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Why Breeding Smarter Humans Won’t Work: Basic Genetics 101

Biochemist Michael Denton explains that, in human genetics, everything is connected to everything else; geneticists call it pleiotropy

Recently, we looked at the question of whether human IQ could be artificially increased via genetic engineering. One proposal was to mass produce human embryos, implanting only the smart ones and discarding the rest. All other issues aside, it’s unclear how to determine which kids will turn out to be the smart ones.

Now biochemist Michael Denton, author of a number of books including the recent Miracle of Man (2022), writes to tell us that the idea won’t work due to fundamental genetics. Noting that theoretical physicist Stephen Hsu, who advanced the idea of discarding embryos above, is not a medical geneticist, he told Mind Matters News,

Its true there are many genes involved in brain development but most genes ( alleles) in all organisms including those in humans are what are termed Pleiotropic. What this means is that few genes ( hardly any ) only affect one organ or trait ( like intelligence). So pleiotropy poses a very difficult (probably ) insurmountable challenge to attempts to improve a particular trait like intelligence by selecting particular genes or alleles.

According to ScienceDirect, “Pleiotropy is the property of a single gene or protein to act in a multiplicity of ways.” – The Cytokine Handbook (Fourth Edition), 2003. Most discussions of pleiotropy focus on medical issues and this one provides a quick look at how one gene can have a not clearly foreseeable variety of effects throughout the body:

Dr. Denton talks about pleiotropic genes in Evolution: A Theory in Crisis (Adler & Adler, 2002):

The effects of genes on development are often surprisingly diverse. In the house mouse, nearly every coat-colour gene has some effect on body size. Out of seventeen xray-induced eye colour mutations in the fruit fly Drosophila melanogaster, fourteen affected the shape of the sex organs of the female, a characteristic that one would have thought was quite unrelated to eye colour. Almost every gene that has been studied in higher organisms has been found to affect more than one organ system, a multiple effect which is known as pleiotropy.


He adds, in his note to us today, “It may be possible to improve slightly intelligence by genetic engineering but the notion that we can create super intelligent humans is pure sci fi.”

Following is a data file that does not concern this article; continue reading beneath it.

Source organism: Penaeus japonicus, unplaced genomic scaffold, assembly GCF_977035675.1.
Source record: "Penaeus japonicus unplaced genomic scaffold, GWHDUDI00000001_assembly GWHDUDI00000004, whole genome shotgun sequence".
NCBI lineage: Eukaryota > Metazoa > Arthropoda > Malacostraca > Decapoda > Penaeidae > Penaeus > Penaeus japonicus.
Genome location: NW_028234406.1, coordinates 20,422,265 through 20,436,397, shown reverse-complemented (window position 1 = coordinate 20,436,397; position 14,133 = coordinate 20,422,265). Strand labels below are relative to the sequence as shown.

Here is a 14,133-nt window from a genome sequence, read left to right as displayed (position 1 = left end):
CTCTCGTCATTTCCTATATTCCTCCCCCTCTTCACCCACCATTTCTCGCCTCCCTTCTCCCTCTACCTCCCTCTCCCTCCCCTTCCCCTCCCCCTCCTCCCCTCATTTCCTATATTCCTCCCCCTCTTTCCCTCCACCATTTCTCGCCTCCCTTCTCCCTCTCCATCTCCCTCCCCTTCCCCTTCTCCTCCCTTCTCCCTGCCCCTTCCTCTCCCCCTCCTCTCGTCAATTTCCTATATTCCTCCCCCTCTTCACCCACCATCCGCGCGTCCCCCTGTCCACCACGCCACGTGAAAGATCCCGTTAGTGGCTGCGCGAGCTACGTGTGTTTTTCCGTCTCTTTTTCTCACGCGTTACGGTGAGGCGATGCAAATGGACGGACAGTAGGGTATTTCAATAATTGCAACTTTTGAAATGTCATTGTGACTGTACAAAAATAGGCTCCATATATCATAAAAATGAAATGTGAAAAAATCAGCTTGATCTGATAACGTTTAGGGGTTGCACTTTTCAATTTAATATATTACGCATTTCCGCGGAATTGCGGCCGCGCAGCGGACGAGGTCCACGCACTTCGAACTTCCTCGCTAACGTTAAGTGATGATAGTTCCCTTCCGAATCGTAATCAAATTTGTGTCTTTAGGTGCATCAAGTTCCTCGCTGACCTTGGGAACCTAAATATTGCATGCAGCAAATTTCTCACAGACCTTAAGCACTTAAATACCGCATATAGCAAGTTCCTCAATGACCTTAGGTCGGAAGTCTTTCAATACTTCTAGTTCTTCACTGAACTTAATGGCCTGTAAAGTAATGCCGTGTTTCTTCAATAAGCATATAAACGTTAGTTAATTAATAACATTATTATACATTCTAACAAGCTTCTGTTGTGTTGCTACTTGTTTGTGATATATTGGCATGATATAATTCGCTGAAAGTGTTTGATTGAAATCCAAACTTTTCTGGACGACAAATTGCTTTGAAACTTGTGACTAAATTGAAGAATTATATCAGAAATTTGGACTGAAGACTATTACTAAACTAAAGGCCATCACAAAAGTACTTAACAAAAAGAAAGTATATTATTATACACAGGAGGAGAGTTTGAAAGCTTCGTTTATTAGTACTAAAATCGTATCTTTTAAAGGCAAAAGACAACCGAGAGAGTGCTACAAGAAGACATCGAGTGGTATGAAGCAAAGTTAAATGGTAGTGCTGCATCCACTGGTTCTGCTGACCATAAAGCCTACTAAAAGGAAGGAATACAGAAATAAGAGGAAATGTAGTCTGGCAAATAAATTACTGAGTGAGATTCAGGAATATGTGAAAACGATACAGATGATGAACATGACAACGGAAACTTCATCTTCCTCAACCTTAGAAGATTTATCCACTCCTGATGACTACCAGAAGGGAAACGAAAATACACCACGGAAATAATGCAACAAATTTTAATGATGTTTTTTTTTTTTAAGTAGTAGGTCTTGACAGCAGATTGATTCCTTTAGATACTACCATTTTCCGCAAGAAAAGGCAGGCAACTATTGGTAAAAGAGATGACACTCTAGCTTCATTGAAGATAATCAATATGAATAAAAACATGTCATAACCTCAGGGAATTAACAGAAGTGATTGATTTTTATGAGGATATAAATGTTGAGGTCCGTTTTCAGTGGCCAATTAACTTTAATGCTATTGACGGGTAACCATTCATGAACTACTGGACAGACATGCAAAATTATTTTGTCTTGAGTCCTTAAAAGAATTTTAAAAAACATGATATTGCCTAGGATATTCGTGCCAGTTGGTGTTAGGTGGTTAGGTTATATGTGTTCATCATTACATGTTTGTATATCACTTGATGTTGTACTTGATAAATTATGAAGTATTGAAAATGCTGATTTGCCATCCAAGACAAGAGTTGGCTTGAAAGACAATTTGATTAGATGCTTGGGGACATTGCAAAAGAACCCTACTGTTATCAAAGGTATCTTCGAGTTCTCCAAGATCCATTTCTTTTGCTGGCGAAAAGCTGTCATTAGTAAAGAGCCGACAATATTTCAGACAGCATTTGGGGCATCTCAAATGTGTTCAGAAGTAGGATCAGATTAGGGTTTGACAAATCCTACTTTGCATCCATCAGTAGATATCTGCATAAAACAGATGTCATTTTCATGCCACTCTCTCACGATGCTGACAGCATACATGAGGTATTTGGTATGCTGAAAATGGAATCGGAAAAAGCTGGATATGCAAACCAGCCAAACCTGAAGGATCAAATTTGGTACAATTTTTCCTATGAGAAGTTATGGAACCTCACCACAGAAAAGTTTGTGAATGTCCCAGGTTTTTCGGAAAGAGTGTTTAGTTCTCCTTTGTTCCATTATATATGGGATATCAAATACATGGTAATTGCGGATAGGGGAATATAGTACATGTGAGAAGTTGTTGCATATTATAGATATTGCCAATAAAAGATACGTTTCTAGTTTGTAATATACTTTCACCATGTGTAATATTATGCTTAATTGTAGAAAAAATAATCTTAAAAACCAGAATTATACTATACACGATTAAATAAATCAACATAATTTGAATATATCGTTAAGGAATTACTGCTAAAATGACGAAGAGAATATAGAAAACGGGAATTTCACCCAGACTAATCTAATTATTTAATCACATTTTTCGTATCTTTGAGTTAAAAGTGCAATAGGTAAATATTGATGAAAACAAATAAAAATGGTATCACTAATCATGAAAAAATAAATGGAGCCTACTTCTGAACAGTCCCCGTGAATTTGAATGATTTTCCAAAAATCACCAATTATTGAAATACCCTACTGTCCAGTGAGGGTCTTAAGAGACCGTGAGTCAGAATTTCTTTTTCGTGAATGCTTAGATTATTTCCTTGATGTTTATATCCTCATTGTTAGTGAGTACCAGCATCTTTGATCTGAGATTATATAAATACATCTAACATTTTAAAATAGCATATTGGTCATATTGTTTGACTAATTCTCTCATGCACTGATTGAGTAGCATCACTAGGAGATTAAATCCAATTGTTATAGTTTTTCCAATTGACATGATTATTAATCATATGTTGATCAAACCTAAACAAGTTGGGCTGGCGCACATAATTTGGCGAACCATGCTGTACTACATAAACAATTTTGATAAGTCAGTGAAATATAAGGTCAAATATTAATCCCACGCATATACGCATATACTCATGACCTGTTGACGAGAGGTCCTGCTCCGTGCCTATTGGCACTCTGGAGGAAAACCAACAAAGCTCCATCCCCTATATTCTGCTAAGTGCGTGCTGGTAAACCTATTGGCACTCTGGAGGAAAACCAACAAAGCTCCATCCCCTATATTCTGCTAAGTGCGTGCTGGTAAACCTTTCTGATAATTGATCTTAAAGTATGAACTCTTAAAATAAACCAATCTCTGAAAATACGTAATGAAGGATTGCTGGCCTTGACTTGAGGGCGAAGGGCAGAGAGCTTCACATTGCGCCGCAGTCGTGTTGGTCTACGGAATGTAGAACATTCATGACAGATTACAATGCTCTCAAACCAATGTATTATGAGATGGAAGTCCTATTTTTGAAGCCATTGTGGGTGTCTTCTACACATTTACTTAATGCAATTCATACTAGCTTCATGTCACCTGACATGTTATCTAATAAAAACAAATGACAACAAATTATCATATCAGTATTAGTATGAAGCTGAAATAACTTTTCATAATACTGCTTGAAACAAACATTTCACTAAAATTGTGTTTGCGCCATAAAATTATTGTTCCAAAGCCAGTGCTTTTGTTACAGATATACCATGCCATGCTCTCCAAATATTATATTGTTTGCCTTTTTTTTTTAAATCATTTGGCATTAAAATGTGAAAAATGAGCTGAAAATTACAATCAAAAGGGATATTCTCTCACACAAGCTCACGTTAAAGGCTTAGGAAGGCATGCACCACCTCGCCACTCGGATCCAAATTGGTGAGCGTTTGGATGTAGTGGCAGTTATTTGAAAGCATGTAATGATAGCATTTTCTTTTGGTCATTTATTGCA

Well, the idea is certainly sci fi, dating back to the late nineteenth century. But in 2014, we were informed at Business Insider that “Humans Genetically Engineered To Be Super Intelligent Could Have An IQ Of 1000.” Stephen Hsu is quoted again,

“The possibility of super-intelligence follows directly from the genetic basis of intelligence. Characteristics like height and cognitive ability are controlled by thousands of genes, each of small effect,” Hsu writes.

From previous studies of the genome, Hsu says we can estimates that there are probably about 10,000 of these gene variants associated with intelligence. If we can tweak each of these to their “smart” version, so that they contribute a tiny bit to higher intelligence, we could engineer human beings who “exhibit cognitive ability which is roughly 100 standard deviations above average. This corresponds to more than 1,000 IQ points.”

Ajai Raj , “Humans Genetically Engineered To Be Super Intelligent Could Have An IQ Of 1000” at Business Insider (October 22, 2014)

No mention of pleiotropy. And the decade Dr. Hsu thought it would take, back in 2014, is nearly up. At least we have a clear idea why it isn’t plausible.

Except maybe in the movies:

You may also wish to read:

Could we really increase human IQ via genetic engineering?
One suggested approach is to only implant “intelligent” human embryos and discard the rest, to avoid editing individual genes. It’s not clear what, explicitly, human intelligence is or even how it originates. Ethics aside, there’s no way to decide who to save and who to throw away.


Can science really engineer a bigger human brain? Computational neuroscientist Daniel Graham wonders why we would bother. There is no strict relationship between brain size and intellectual achievement. The human brain has actually been shrinking in the last 30,000 years, the same period that has also shown great intellectual achievements.

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Why Breeding Smarter Humans Won’t Work: Basic Genetics 101